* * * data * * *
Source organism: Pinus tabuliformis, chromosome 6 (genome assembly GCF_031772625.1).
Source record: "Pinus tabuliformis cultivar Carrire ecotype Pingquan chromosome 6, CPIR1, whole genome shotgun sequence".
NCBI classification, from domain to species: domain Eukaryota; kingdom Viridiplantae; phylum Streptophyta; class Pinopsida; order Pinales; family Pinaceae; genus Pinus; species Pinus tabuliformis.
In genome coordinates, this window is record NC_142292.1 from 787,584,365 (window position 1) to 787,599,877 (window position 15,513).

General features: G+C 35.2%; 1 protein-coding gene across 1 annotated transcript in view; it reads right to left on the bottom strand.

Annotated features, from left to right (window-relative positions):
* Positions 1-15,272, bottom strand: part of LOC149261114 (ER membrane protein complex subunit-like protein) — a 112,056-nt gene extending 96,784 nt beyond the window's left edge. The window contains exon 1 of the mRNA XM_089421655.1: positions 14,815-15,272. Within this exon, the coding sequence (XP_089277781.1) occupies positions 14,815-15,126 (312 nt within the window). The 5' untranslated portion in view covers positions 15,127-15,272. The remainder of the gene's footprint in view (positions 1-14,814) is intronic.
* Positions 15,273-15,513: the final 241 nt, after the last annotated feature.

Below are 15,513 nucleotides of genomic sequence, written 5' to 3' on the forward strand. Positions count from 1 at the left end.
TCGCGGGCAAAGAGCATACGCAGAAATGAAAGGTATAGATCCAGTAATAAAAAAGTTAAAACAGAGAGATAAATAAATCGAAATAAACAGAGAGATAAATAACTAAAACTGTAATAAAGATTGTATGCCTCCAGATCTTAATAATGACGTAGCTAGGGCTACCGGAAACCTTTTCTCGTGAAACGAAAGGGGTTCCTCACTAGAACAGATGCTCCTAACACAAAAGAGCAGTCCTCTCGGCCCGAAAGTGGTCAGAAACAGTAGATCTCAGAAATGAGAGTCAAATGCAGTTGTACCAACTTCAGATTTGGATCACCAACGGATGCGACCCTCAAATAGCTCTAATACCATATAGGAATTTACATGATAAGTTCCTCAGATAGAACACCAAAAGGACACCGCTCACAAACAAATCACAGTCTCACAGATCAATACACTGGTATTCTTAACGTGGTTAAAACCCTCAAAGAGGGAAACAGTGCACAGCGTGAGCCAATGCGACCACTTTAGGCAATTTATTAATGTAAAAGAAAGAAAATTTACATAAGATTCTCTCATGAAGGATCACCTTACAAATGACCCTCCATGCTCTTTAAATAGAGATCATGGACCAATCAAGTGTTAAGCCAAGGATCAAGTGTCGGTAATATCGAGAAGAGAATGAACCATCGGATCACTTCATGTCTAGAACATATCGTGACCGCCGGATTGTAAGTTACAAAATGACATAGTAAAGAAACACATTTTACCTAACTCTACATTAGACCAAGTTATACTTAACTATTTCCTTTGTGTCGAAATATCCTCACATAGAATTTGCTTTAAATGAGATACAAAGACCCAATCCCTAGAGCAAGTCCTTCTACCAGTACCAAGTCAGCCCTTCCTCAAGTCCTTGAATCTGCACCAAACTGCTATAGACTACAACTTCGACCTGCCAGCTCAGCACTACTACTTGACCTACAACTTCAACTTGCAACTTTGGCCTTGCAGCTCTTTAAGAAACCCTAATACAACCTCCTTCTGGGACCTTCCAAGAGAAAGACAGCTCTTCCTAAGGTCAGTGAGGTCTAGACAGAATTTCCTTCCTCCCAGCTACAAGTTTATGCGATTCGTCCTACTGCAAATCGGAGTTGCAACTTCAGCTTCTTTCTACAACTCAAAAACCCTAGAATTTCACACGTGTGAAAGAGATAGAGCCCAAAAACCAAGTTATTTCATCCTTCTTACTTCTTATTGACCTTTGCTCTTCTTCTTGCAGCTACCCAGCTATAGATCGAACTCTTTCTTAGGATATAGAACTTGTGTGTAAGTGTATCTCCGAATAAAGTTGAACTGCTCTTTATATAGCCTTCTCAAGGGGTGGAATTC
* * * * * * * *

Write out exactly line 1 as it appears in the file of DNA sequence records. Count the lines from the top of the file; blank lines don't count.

Source organism: Pinus tabuliformis, chromosome 6 (genome assembly GCF_031772625.1).